CreditCards.com Visa credit cardsMasterCard credit cardsAmerican Express credit cardsDiscover credit cards

Saturday, April 19th 2014

ADVERTISEMENT

Don't pay a collector's dubious old debt without firm proof

No! They can't collect and they're probably a scam

By

To Her Credit
To Her Credit, Sally Herigstad
Sally Herigstad is a certified public accountant and the author of "Help! I Can't Pay My Bills: Surviving a Financial Crisis" (St. Martin's Press, 2006). She writes "To Her Credit," a weekly reader Q&A column about issues involving women, credit and debt, for CreditCards.com, and also writes regularly for MSN Money, Interest.com and Bankrate.com, and has guested on Martha Steward Radio and other programs. See her website SallyHerigstad.com for more personal finance tips and free budgeting worksheets.
Ask Sally a question, or read her previous answers in the To Her Credit archive
Question for the CreditCards.com expert

Dear To Her Credit,
About three months ago, I received a notice from a collection agency that I have a bill from a jewelry store. The letter was addressed to my maiden name with my current address. The bill is 15 years old and from a store the collection agency says has closed. I have no memory of buying anything from the store. I called and asked for verification, and they sent a letter with the name of the store, an account number, the balance and the last four digits of my Social Security number. Not much else. The bill is for about $300 ($170 principal plus $130 interest). They said we could just pay $170.

What information should they have to provide to show it is our bill? How do we prove it is not ours if the store has closed? It may have been a case of identity theft. If so what should we do? We live in Texas and the collection agency is in Michigan.We are tempted just to pay. We want them to go away. -- Faye

Answer for the CreditCards.com expert

Dear Faye,
No, no -- don't pay them just to go away! This case sounds like fraud to me, and if you know your rights, they don't stand a chance of collecting from you.

Few of us remember everything we bought 15 years ago, but we'd probably remember $170 worth of jewelry. In fact, we'd probably still have something to show for it in our jewelry collection. I doubt this is yours.

The collection agency is counting on your memory of so long ago being a bit fuzzy, however. How convenient for them that the store is closed.

Texas law is on your side, fortunately. The statute of limitations in Texas is just four years. (Check out the statutes of limitations for all states.) That means they are asking you to pay what's called time-barred debt -- debt they cannot successfully collect. Not by demanding it, not by threatening you, not by suing you. They can't legally collect it.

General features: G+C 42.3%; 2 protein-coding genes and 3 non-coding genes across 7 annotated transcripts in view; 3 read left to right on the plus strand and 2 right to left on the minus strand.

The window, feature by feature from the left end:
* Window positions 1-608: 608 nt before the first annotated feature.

States have statute of limitations laws to keep people from popping up with bills like this long after anyone can remember the details or find any records or witnesses with which to defend themselves. In the case of a dubious bill from long ago, it's hard to prove you didn't buy anything. Many people will do as you suggest and pay the bill to make it go away. Some people even make small payments -- the worst thing they can do because from the collector's point of view that acknowledges the debt and restarts the statute of limitations!

Instead of giving in, you should fight back.

You were smart to ask for verification. However, the evidence they've provided is weak. Anyone could make up an account number and balance for an out-of-business store, and the last four digits of your Social Security number could easily be stolen. If the debt was legitimate, the debt collector should have sent copies of your original credit application at the jewelry store and statements. They should also have proof the debt was assigned to them.

All this is a moot point, however, due to the age of the supposed debt. Simply write a letter saying the debt is not yours and is past the statute of limitations of four years in Texas. Send the letter by certified mail and keep a copy.

If they persist in harassing you, go to a consumer law attorney. They often give one free consultation. If the company is found to be in violation of the law, they generally pay the lawyer fees.

Never reward scamsters by sending them money. If you won't fight back for your own sake, think of the next victim, and the next, of this unscrupulous collector. Take care of your credit.

See related: Avoid restarting the clock on time-barred debt, Know your rights: Fair Debt Collection Practices Act, Debt collection sample letters

Meet CreditCards.com's reader Q&A experts
Vexed by a personal finance problem? CreditCards.com's Q&A experts answer questions from readers every weekday. Ask a question, or click on any expert to see their previous answers.
Gary Foreman, New Frugal You columnist Gary Foreman,
"New Frugal You"
Sally Herigstad, To Her Credit columnist Sally Herigstad,
"To Her Credit"
Tony Mecia, Cashing In columnist Tony Mecia,
"Cashing In"
Jane McNamara, Let's Talk Credit columnist Jane McNamara,
"Let's Talk Credit"
Elaine Pofeldt, Your Business Credit columnist Elaine Pofeldt,
"Your Business Credit"
Erica Sandberg, Opening Credits columnist Erica Sandberg,
"Opening Credits"

Published: July 30, 2010


If you are commenting using a Facebook account, your profile information may be displayed with your comment depending on your privacy settings. By leaving the 'Post to Facebook' box selected, your comment will be published to your Facebook profile in addition to the space below.

Three most recent To Her Credit stories:

Share This Story




Follow Us!

Google+

Credit Card Rate Report

Updated: 04-19-2014

Balance Transfer 12.64%
Business 12.80%
Cash Back 14.84%
Reward 14.96%
Bad Credit 22.73%

ADVERTISEMENT
ADVERTISEMENT
USA   |   UK   |   Australia   |   Canada
ADVERTISEMENT
ADVERTISEMENT